The demolition was carried out a few days after a group of Israelis built an illegal and unauthorized outpost nearby, and began to prevent the members of the Ayoub family from advancing with their sheep and goats to a hill above the encampment – their usual grazing area. In recent days those same Israelis are busy moving the outpost’s buildings from the foot of the hill to the top.
Since the beginning of the year the IDF and Civil Administration have carried out 35 destructive raids in the Jordan Valley. The reasoning: construction without a permit from the Civil Administration (which in any case doesn’t give construction permits to Palestinians in Area C, whether because it didn’t include them in the master plan it prepared for the settlements, or because their residential area was declared a military training zone).
In the whole of Area C, the administration has destroyed 780 Palestinian structures since the start of the year – compared to 453 in 2015 – arguing that they were built without permits. The number of people who have lost their homes as a result of the demolition activity amounts to 1,129, compared to 580 last year.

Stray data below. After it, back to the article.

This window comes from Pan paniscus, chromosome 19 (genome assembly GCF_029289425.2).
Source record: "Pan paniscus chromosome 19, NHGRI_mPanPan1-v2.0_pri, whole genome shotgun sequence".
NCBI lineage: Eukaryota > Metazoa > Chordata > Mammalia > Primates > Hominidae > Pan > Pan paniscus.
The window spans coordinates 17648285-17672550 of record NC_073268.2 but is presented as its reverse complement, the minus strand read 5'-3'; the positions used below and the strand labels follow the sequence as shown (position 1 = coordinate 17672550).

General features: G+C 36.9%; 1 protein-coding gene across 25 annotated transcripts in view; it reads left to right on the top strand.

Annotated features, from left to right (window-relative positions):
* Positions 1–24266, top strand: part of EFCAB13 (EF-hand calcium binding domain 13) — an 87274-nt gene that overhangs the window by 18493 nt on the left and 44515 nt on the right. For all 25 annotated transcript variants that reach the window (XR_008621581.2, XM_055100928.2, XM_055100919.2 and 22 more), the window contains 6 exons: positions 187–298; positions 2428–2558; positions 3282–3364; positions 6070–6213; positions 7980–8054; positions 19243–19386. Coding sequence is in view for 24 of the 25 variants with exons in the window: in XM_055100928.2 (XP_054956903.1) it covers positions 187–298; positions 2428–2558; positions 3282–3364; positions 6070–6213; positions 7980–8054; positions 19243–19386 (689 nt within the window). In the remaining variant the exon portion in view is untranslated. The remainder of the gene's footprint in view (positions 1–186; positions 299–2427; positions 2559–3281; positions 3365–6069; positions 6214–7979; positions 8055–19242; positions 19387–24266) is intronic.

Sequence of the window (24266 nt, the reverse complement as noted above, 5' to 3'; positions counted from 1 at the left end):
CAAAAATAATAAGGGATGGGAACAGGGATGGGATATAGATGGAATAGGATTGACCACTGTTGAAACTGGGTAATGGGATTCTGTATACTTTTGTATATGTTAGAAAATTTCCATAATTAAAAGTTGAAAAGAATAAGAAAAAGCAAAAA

East Jerusalem has also seen increased destruction: 125 Palestinian structures have been destroyed there by the municipality and the Interior Ministry since the start of the year, compared to 78 last year. As a result, 164 Palestinians have lost the roofs over their heads, compared to 108 in 2015.
From the beginning of the year until October 9, some 2,000 people in the Jordan Valley have been affected by demolitions, according to estimates by the United Nations Office for the Coordination of Humanitarian Affairs. That figure is particularly high because the targets of three IDF operations have included water networks to several communities in the valley.
On January 14, Israeli forces destroyed a 200-cubic-meter water reservoir in KHirbet Yinon. The reservoir would have provided household and agricultural water for some 500 people.
On October 8, the target was a 3,500-cubic-meter network of water pipes in Khirbet Yarza. The forces confiscated about 1,000 meters of pipes and dismantled others. The network was intended to provide water to some 900 people in at least five agricultural communities in the near future.